“If you do not ask the right questions, you do not get the right answers. A question asked in the right way often points to its own answer. Asking questions is the A-B-C of diagnosis. Only the inquiring mind solves problems.” Edward Hodnett

Over the years I have acquired many books dealing with the care of animals and have even participated in publishing several in days gone by when I was in that line of work. Years back we found a book for diagnosis of aquarium fish problems. It was questions with various answers, such as if answer A go to page 3, or if B go to page 6, then on page 3, if A go to page 34, and on 34 if C this is the disease, a dichotomous key. In looking at questions and answering you literally could follow your way to a diagnosis. Essentially it was the taxonomy of an animal, specifically fish disease. A good friend in Virginia literally borrowed the idea and wrote a sheep manual in a similar fashion that at one time was the Ovine diagnosis book of choice across the country. Actually have my name in there somewhere as a resource and editor.

“It is not the answer that enlightens, but the question.” Decouvertes

I had to think as I read this if you know the answer why question. Is the paper white? I know it is but I am questioning and in questioning will show it to be white so in effect proving its whiteness or not. I learned it was white even knowing it was.

“He must be very ignorant for he answers every question he is asked.” Voltaire

“To find the exact answer, one must first ask the exact question.” S. Tobin Webster

“For example, when you sail in a boat to the middle of an ocean where no land is in sight, and view four directions, the ocean looks circular, and does not look any other way. But the ocean is neither round nor square; its features are infinite in variety. It is like a palace. It is like a jewel. It only looks circular as you can see at that time. All things are like this.” Eihei Dogen, 1200-1253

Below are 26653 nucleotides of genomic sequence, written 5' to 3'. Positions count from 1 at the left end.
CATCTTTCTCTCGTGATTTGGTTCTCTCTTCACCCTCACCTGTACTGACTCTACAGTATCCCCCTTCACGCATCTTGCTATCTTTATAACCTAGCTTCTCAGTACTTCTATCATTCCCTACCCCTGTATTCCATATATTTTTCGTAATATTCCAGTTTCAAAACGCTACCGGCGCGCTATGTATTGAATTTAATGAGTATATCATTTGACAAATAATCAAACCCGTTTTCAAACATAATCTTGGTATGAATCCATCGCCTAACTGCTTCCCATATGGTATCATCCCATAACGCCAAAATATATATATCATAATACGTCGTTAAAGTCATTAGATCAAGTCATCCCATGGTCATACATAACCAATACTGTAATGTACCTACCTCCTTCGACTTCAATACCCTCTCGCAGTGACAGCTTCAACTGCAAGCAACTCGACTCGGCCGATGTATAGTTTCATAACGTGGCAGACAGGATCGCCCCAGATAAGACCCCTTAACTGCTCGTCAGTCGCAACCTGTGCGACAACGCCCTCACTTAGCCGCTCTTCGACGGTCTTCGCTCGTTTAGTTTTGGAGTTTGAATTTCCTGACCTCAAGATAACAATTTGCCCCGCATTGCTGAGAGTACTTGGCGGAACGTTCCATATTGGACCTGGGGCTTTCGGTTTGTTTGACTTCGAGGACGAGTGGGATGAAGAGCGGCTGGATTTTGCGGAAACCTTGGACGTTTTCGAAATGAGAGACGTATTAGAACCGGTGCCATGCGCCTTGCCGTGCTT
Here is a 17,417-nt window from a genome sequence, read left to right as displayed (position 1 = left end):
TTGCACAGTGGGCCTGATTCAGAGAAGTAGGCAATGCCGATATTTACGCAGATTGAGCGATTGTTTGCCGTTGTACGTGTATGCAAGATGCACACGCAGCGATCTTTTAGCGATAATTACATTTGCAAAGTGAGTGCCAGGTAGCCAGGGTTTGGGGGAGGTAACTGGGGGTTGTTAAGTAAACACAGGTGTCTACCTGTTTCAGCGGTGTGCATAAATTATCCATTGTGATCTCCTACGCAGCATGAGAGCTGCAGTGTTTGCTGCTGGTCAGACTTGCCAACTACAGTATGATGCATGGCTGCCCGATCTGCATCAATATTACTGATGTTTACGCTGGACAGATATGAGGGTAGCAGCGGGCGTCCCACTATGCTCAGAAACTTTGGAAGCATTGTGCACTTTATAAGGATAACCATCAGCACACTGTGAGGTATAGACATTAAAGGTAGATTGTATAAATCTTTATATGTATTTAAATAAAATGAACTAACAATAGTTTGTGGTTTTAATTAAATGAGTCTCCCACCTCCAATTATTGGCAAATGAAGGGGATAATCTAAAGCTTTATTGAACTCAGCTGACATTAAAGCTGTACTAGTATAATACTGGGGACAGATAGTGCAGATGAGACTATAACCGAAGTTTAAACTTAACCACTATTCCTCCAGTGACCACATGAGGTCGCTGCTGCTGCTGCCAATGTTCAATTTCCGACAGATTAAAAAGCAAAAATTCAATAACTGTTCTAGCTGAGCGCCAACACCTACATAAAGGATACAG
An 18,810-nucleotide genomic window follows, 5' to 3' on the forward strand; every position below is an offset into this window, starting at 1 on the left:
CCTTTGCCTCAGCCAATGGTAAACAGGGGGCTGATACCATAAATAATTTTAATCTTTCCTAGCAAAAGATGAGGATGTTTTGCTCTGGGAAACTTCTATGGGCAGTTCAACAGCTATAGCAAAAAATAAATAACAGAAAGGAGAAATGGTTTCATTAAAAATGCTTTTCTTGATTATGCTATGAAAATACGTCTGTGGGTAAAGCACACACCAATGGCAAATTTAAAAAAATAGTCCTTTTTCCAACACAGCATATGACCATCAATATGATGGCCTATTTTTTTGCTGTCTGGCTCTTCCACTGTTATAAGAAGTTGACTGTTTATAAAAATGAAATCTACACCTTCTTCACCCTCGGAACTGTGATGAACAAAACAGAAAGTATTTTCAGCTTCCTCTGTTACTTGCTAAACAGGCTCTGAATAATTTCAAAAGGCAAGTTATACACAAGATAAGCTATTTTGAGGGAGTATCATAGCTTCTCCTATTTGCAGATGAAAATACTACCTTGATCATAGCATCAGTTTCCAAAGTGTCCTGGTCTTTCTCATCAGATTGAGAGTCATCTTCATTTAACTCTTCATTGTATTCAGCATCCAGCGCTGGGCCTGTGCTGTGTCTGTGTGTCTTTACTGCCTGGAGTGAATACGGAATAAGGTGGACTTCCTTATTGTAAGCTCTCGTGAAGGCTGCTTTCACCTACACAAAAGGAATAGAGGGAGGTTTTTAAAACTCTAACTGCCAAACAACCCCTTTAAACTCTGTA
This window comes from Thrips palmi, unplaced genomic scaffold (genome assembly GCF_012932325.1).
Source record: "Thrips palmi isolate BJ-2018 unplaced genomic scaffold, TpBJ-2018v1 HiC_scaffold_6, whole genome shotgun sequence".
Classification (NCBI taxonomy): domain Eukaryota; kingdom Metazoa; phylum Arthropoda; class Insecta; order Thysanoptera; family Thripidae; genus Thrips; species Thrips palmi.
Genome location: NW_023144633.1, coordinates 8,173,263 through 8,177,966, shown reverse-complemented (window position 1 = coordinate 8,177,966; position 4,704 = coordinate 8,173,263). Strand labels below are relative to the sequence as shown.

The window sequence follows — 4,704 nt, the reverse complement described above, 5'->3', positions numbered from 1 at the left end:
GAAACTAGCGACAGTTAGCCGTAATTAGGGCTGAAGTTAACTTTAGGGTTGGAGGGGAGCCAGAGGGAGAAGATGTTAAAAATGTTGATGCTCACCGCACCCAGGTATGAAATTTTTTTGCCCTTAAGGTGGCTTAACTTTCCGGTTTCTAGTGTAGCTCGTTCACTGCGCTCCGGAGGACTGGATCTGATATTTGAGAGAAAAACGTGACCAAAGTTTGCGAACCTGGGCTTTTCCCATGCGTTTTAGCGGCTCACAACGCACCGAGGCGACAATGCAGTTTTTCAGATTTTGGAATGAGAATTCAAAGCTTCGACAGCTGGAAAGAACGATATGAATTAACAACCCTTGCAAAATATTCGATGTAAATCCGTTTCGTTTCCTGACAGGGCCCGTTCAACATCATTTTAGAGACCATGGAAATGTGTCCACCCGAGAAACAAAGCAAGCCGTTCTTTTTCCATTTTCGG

Maybe we who ask the questions need to listen more carefully to the answers and in listening learn as well, a symbiosis perhaps osmosis is a better word of sorts. It is about another day beginning and another sunrise to see. In talking with a friend who used to be just across the hall, that is all she looks for and as she rises each morning is thankful for another day having survived breast cancer. You know what, as simple as that sounds for some and her in particular each moment is a miracle. I recall after seeing her each morning smiling and thankful for another day my day would go so easy and I too am thankful. I ask with a sincere heart please keep all in harm’s way on your mind and in your heart. This is for a very special friend who greets each sunrise and who has greeted every day for nearly twelve years that I have known her, Buenos Dias. As I close as always please keep all in harm’s way on your mind and in your hearts and always give thanks namaste.

Wa de (Skee)